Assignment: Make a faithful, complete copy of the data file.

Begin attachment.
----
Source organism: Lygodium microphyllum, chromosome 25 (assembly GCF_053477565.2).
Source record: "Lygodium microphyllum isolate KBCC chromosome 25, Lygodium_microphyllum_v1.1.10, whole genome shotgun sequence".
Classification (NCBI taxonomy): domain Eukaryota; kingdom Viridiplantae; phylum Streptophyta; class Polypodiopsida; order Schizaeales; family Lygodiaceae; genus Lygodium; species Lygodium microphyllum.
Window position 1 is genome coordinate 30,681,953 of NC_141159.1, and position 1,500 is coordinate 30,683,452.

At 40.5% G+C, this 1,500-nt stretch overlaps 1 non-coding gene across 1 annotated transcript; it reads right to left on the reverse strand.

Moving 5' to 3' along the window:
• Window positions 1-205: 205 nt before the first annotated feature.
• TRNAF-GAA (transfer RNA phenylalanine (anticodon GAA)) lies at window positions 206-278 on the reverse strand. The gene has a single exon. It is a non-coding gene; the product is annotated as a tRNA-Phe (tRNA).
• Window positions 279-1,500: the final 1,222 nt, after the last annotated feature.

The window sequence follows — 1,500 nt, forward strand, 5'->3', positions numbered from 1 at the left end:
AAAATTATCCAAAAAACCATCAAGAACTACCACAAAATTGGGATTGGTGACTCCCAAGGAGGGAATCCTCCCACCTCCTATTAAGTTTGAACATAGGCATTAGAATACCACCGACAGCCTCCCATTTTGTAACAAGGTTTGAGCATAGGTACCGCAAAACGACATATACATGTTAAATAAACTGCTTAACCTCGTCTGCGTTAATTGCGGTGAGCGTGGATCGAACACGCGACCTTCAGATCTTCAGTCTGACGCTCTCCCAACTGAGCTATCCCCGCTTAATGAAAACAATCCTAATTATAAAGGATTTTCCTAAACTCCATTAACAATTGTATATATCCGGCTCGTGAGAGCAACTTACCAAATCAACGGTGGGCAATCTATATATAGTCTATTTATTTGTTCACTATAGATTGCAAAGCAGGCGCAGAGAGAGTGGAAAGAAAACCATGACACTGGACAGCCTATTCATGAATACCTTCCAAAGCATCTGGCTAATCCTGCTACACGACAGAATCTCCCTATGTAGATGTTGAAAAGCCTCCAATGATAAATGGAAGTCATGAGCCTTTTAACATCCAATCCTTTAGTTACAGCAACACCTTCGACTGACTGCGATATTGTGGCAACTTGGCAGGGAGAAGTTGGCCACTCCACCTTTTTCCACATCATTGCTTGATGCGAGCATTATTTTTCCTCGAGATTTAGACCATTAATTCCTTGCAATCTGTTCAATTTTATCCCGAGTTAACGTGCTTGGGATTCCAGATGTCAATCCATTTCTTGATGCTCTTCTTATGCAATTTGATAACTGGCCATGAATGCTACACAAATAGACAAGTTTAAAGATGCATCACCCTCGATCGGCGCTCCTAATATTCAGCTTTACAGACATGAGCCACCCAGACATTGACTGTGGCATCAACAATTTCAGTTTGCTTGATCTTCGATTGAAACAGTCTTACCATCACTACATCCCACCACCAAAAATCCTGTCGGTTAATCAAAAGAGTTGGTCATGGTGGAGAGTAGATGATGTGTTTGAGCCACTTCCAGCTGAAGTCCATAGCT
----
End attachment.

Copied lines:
Source organism: Lygodium microphyllum, chromosome 25 (assembly GCF_053477565.2).
Source record: "Lygodium microphyllum isolate KBCC chromosome 25, Lygodium_microphyllum_v1.1.10, whole genome shotgun sequence".
Classification (NCBI taxonomy): domain Eukaryota; kingdom Viridiplantae; phylum Streptophyta; class Polypodiopsida; order Schizaeales; family Lygodiaceae; genus Lygodium; species Lygodium microphyllum.
Window position 1 is genome coordinate 30,681,953 of NC_141159.1, and position 1,500 is coordinate 30,683,452.

At 40.5% G+C, this 1,500-nt stretch overlaps 1 non-coding gene across 1 annotated transcript; it reads right to left on the reverse strand.

Moving 5' to 3' along the window:
• Window positions 1-205: 205 nt before the first annotated feature.
• TRNAF-GAA (transfer RNA phenylalanine (anticodon GAA)) lies at window positions 206-278 on the reverse strand. The gene has a single exon. It is a non-coding gene; the product is annotated as a tRNA-Phe (tRNA).
• Window positions 279-1,500: the final 1,222 nt, after the last annotated feature.

The window sequence follows — 1,500 nt, forward strand, 5'->3', positions numbered from 1 at the left end:
AAAATTATCCAAAAAACCATCAAGAACTACCACAAAATTGGGATTGGTGACTCCCAAGGAGGGAATCCTCCCACCTCCTATTAAGTTTGAACATAGGCATTAGAATACCACCGACAGCCTCCCATTTTGTAACAAGGTTTGAGCATAGGTACCGCAAAACGACATATACATGTTAAATAAACTGCTTAACCTCGTCTGCGTTAATTGCGGTGAGCGTGGATCGAACACGCGACCTTCAGATCTTCAGTCTGACGCTCTCCCAACTGAGCTATCCCCGCTTAATGAAAACAATCCTAATTATAAAGGATTTTCCTAAACTCCATTAACAATTGTATATATCCGGCTCGTGAGAGCAACTTACCAAATCAACGGTGGGCAATCTATATATAGTCTATTTATTTGTTCACTATAGATTGCAAAGCAGGCGCAGAGAGAGTGGAAAGAAAACCATGACACTGGACAGCCTATTCATGAATACCTTCCAAAGCATCTGGCTAATCCTGCTACACGACAGAATCTCCCTATGTAGATGTTGAAAAGCCTCCAATGATAAATGGAAGTCATGAGCCTTTTAACATCCAATCCTTTAGTTACAGCAACACCTTCGACTGACTGCGATATTGTGGCAACTTGGCAGGGAGAAGTTGGCCACTCCACCTTTTTCCACATCATTGCTTGATGCGAGCATTATTTTTCCTCGAGATTTAGACCATTAATTCCTTGCAATCTGTTCAATTTTATCCCGAGTTAACGTGCTTGGGATTCCAGATGTCAATCCATTTCTTGATGCTCTTCTTATGCAATTTGATAACTGGCCATGAATGCTACACAAATAGACAAGTTTAAAGATGCATCACCCTCGATCGGCGCTCCTAATATTCAGCTTTACAGACATGAGCCACCCAGACATTGACTGTGGCATCAACAATTTCAGTTTGCTTGATCTTCGATTGAAACAGTCTTACCATCACTACATCCCACCACCAAAAATCCTGTCGGTTAATCAAAAGAGTTGGTCATGGTGGAGAGTAGATGATGTGTTTGAGCCACTTCCAGCTGAAGTCCATAGCT